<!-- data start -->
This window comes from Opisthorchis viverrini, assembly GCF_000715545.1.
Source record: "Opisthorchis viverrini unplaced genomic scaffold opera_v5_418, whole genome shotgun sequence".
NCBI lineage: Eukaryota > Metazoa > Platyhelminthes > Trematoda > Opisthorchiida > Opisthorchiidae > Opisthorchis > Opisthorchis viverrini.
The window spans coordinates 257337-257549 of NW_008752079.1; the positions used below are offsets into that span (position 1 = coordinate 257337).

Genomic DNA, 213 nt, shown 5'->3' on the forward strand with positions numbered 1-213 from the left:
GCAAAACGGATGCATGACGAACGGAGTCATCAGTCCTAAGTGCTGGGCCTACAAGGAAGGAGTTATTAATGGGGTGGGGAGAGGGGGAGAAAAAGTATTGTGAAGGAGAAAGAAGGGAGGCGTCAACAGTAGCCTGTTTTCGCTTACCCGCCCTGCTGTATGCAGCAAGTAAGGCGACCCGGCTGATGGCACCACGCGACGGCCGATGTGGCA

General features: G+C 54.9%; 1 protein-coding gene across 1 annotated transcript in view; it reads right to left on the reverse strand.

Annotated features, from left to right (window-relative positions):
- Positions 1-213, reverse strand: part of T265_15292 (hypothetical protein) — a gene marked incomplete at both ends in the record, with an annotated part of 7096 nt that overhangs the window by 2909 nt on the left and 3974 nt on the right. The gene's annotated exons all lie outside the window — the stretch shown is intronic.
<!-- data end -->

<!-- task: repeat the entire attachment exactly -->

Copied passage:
This window comes from Opisthorchis viverrini, assembly GCF_000715545.1.
Source record: "Opisthorchis viverrini unplaced genomic scaffold opera_v5_418, whole genome shotgun sequence".
NCBI lineage: Eukaryota > Metazoa > Platyhelminthes > Trematoda > Opisthorchiida > Opisthorchiidae > Opisthorchis > Opisthorchis viverrini.
The window spans coordinates 257337-257549 of NW_008752079.1; the positions used below are offsets into that span (position 1 = coordinate 257337).

Genomic DNA, 213 nt, shown 5'->3' on the forward strand with positions numbered 1-213 from the left:
GCAAAACGGATGCATGACGAACGGAGTCATCAGTCCTAAGTGCTGGGCCTACAAGGAAGGAGTTATTAATGGGGTGGGGAGAGGGGGAGAAAAAGTATTGTGAAGGAGAAAGAAGGGAGGCGTCAACAGTAGCCTGTTTTCGCTTACCCGCCCTGCTGTATGCAGCAAGTAAGGCGACCCGGCTGATGGCACCACGCGACGGCCGATGTGGCA

General features: G+C 54.9%; 1 protein-coding gene across 1 annotated transcript in view; it reads right to left on the reverse strand.

Annotated features, from left to right (window-relative positions):
- Positions 1-213, reverse strand: part of T265_15292 (hypothetical protein) — a gene marked incomplete at both ends in the record, with an annotated part of 7096 nt that overhangs the window by 2909 nt on the left and 3974 nt on the right. The gene's annotated exons all lie outside the window — the stretch shown is intronic.